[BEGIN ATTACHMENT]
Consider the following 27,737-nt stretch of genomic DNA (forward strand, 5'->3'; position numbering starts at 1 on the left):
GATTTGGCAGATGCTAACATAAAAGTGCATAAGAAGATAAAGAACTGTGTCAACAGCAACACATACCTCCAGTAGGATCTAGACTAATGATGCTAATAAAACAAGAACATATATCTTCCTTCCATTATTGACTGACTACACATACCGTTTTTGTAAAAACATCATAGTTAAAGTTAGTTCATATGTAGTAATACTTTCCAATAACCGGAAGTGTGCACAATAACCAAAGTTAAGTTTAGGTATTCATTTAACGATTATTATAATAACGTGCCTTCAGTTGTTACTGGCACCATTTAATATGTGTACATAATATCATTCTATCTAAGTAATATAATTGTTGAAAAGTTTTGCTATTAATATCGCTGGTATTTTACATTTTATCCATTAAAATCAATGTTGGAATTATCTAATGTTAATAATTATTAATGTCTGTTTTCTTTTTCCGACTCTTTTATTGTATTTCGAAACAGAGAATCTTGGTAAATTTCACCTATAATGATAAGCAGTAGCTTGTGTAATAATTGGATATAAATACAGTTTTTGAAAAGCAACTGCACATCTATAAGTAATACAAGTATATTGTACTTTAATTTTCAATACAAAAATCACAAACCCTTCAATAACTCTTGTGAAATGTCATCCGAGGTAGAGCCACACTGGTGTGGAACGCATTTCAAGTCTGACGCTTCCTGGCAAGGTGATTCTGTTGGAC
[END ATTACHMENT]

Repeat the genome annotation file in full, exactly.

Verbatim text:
Consider the following 27,737-nt stretch of genomic DNA (forward strand, 5'->3'; position numbering starts at 1 on the left):
GATTTGGCAGATGCTAACATAAAAGTGCATAAGAAGATAAAGAACTGTGTCAACAGCAACACATACCTCCAGTAGGATCTAGACTAATGATGCTAATAAAACAAGAACATATATCTTCCTTCCATTATTGACTGACTACACATACCGTTTTTGTAAAAACATCATAGTTAAAGTTAGTTCATATGTAGTAATACTTTCCAATAACCGGAAGTGTGCACAATAACCAAAGTTAAGTTTAGGTATTCATTTAACGATTATTATAATAACGTGCCTTCAGTTGTTACTGGCACCATTTAATATGTGTACATAATATCATTCTATCTAAGTAATATAATTGTTGAAAAGTTTTGCTATTAATATCGCTGGTATTTTACATTTTATCCATTAAAATCAATGTTGGAATTATCTAATGTTAATAATTATTAATGTCTGTTTTCTTTTTCCGACTCTTTTATTGTATTTCGAAACAGAGAATCTTGGTAAATTTCACCTATAATGATAAGCAGTAGCTTGTGTAATAATTGGATATAAATACAGTTTTTGAAAAGCAACTGCACATCTATAAGTAATACAAGTATATTGTACTTTAATTTTCAATACAAAAATCACAAACCCTTCAATAACTCTTGTGAAATGTCATCCGAGGTAGAGCCACACTGGTGTGGAACGCATTTCAAGTCTGACGCTTCCTGGCAAGGTGATTCTGTTGGAC